Steve Klepetar’s work has appeared widely. His poems have been nominated for the Pushcart Prize and Best of the Net. Recent collections include My Son Writes a Report on the Warsaw Ghetto and The Li Bo Poems, both from Flutter Press, and Family Reunion, forthcoming from Big Table Publishing.
We walked to the river, whispered
to the trees. “Our ritual,” you said
as wind tossed brown water onto our
shoes. Silently, I admired your hair,
the way it shone in the buttery sun.
Holding hands, we followed a path
to the peacock cage to see the strange
white bird and small, brown chicks.
“A genetic mutation,” you said, reading
from your phone, but why these caged
peacocks in the park, no one knows.
One lady spoke to them, over and over
telling them how beautiful they are,
as if it were something they needed
to know. She spoke with that odd little
voice some people use with children,
until rocks broke from the hills,
cascading in a shower of broken shale.
All night in the cold, her mad eyes shone.
Somewhere a door has opened
as you wait in this quiet
neighborhood in a town of rivers
and leaves. Slowly, the day has grown
hot, and now in the long afternoon
every road seems entangled in a web
of dreams. You have tumbled
out of history. Can you feel shockwaves
as the threshold looms? Your feet
tingle; they have fallen asleep.
So painful to stand, but someone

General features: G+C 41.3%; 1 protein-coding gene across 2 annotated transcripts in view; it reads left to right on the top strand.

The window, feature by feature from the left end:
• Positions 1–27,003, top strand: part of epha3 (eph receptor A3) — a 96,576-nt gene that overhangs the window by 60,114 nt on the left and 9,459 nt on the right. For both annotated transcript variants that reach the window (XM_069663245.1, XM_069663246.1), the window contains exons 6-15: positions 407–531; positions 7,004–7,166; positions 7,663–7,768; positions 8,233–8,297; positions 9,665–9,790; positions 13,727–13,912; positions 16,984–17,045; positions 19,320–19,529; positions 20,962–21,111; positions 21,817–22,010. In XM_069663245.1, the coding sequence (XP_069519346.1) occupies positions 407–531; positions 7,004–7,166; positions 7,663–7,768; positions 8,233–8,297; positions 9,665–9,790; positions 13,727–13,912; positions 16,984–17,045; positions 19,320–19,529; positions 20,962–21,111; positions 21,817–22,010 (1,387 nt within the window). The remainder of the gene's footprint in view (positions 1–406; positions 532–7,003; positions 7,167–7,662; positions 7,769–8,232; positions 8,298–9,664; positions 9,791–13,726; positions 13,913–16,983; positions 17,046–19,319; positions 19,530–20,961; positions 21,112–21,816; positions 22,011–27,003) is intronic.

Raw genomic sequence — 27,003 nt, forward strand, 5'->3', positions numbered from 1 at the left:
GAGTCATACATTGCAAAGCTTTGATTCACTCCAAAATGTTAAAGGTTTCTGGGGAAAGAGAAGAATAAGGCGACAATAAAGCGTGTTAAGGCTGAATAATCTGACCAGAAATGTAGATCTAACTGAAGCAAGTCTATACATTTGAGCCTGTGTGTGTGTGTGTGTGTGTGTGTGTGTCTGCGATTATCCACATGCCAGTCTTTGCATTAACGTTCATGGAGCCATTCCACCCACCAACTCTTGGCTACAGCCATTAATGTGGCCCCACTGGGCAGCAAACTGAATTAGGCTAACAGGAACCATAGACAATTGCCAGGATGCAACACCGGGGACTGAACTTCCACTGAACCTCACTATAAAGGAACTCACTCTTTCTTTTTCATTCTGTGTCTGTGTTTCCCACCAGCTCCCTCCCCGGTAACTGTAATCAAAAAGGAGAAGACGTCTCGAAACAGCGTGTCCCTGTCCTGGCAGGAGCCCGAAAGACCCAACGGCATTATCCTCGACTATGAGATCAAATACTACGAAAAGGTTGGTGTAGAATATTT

has nailed your boots to the floor,
clarified exactly where you must
attend to your blood as it pulses
through the airways of your flesh,
its tides controlled by a merciless moon.
“I’ve got to see someone about this sleep,”
my mother says. “When I just sit down,
even for a second, I fall asleep, any time
of day.” But there’s no help for this at ninety-nine;
it’s part of what the doctors call “debility” –
congestive heart failure, kidneys slowly
shutting down. “And when I sleep, I dream
so vividly it becomes hard to tell what’s real.”
She dreams of the dead, her sister gone for
nearly forty years, a couple, two good friends
from her days in Shanghai, her lover dark-
haired and fit, with his demanding voice
and tears. It’s easy to see where they come
from, our noon-day ghosts, inhabiting this last,
small room. They don’t beckon in a tunnel
of light or emerge as terrors from darkness
and mist. It’s pleasant to see them. All the same,
they wait, blurring into the fabric of unraveling days.
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